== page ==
Some friends and I have been talking about peak oil and the implications of actually finding a cheap, plentiful alternative energy source.
I'm not a global warming expert (although I have stayed at a Holiday Inn Express), but the role greenhouse gasses play is that they increase the retention of the ambient heat that we generate. Instead of letting it be emitted as infrared into space, they reflect it back or store it as heating and emit it back. The CO2 itself doesn't generate any heat itself, it just traps the heat we create (hence the name "greenhouse" gas). So global warming is an issue of ambient heat generation AND our inability to dissipate it because of greenhouse gasses.
The role that energy production and its use plays in heat generation is covered in the second law of thermodynamics which deals with entropy. All energy is, over time, broken down into unusable heat, because the entropy (disorder) of all physical systems increase over time. Meaning: every single bit of energy we generate and use eventually turns into heat. It may be a multi-step process, but as you drive your car down the road, your engine (electric or gasoline) generates heat; your tires generate heat from friction with the road; your car generates heat from friction with the air; the refinery that made the gasoline generated heat in its production. It all becomes heat. You can't get around this: it's the way the Flying Spaghetti Monster built the universe in his/her/its/their infinite wisdom. "Heat death" is pretty much the ultimate end of everything. When we're dead and buried, as we rot we generate heat, as our bodies release their stored chemical energy.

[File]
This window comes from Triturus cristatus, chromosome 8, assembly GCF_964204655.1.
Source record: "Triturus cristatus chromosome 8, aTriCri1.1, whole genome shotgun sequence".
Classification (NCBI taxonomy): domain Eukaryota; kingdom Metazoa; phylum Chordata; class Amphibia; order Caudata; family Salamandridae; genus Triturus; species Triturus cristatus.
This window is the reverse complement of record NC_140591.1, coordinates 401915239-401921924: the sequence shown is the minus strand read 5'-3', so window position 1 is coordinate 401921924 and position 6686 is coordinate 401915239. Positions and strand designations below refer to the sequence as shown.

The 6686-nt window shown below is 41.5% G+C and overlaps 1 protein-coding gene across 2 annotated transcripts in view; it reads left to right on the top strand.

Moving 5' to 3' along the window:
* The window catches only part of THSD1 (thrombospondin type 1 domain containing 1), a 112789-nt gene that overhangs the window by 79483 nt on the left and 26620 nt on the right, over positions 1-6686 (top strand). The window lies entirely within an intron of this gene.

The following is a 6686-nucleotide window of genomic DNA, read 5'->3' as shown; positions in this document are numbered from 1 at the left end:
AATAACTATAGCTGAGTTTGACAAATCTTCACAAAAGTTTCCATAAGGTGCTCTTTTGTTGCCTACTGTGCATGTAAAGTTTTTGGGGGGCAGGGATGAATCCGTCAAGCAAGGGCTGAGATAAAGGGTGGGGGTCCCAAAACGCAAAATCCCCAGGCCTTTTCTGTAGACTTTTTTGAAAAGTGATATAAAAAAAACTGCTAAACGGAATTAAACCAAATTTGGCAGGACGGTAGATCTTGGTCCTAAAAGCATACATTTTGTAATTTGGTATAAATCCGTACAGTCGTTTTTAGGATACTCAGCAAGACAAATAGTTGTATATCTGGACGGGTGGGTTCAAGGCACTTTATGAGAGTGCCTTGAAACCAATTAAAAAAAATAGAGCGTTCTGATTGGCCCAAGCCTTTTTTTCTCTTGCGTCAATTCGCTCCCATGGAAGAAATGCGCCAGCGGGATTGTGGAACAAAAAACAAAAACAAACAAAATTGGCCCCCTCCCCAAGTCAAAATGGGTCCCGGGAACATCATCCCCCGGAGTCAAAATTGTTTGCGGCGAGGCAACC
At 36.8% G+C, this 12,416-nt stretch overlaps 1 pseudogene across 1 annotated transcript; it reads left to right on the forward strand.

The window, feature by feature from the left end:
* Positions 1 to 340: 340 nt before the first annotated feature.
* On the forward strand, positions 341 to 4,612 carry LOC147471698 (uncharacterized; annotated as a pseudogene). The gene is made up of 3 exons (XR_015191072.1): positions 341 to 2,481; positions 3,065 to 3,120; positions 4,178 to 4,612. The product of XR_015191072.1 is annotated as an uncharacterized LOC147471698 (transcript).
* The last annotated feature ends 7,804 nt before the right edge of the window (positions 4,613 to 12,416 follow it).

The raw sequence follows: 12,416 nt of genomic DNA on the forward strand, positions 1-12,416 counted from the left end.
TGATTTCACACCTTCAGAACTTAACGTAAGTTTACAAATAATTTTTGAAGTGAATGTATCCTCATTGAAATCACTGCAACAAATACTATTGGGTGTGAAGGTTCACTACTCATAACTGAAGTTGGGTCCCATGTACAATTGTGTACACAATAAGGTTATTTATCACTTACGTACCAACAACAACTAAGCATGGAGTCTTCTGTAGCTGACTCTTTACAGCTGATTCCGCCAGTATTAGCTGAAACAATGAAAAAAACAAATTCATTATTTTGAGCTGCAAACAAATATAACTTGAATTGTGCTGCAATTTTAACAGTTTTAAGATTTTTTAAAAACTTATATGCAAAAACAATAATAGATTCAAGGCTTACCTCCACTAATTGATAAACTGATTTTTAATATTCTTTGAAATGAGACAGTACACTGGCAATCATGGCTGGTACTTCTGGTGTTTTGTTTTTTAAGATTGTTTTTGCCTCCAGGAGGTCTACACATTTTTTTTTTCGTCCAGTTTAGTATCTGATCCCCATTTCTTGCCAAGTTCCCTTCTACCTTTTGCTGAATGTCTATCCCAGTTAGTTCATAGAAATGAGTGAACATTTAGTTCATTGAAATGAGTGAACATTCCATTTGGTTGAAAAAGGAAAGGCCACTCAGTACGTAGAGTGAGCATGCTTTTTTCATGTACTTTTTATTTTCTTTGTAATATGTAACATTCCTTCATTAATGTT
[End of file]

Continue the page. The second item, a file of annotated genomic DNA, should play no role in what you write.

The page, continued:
If we have some form of really cheap, really easily had energy, such that our energy production and use really increases, our heat generation rises by exactly that same amount. Greenhouse gasses in the atmosphere means that heat gets trapped instead of being radiated away as IR. But even if we didn't have any greenhouse gasses in the atmosphere, there is a physical limit to how much heat can be generated away per unit time. Basically, cheap available energy means we eventually cook ourselves to death. Literally.
Are there ways around this? It's been seriously suggested we build giant lasers that would somehow (this part is really unclear to me) radiate waste heat into space. I can imagine an SF story where we fry some passing alien craft and start an interplanetary war.
This has been proposed even for space craft with large power plants, since the only way to get rid of heat in space is by radiation; neither convection nor conduction works because there's no material to which to convect or conduct, like air or water. This is one of the reasons the Space Shuttle has big honking radiators built into the cargo bay doors and why they have to open them up when in orbit, even if they're not using the cargo bay. Their waste heat has no where else to go. This also places a physical limit to how much energy the Shuttle can expend, and how big a Shuttle we can build.
Quoting Robert Heinlein: TANSTAAFL. Cheap energy means increased heat production. In a way it just moves the problem somewhere else.
If you think about it, what is oil or coal? It's stored chemical energy. Where did the energy come from? From plants, and maybe some dinosaurs, that lived, ate, and grew millions of years ago. Because no system is 100% efficient, those plants (and dinosaurs) consumed a LOT more stored chemical energy, in the form of plants, dinosaurs, and soil and chemicals that once was plants and dinosaurs and rocks, than they created. Today we're taking advantage of a process that began millions of years ago, and that we cannot replicate. We can't make more oil because, besides the fact that we're impatient and can't wait millions of years (hence we invade small middle eastern dictatorships), the natural resources that went into making the oil, the incredibly rich biosphere, doesn't exist anymore. It went into making the oil that we DO have right now. Pretty much a one-way process.
Just like entropy and heat death.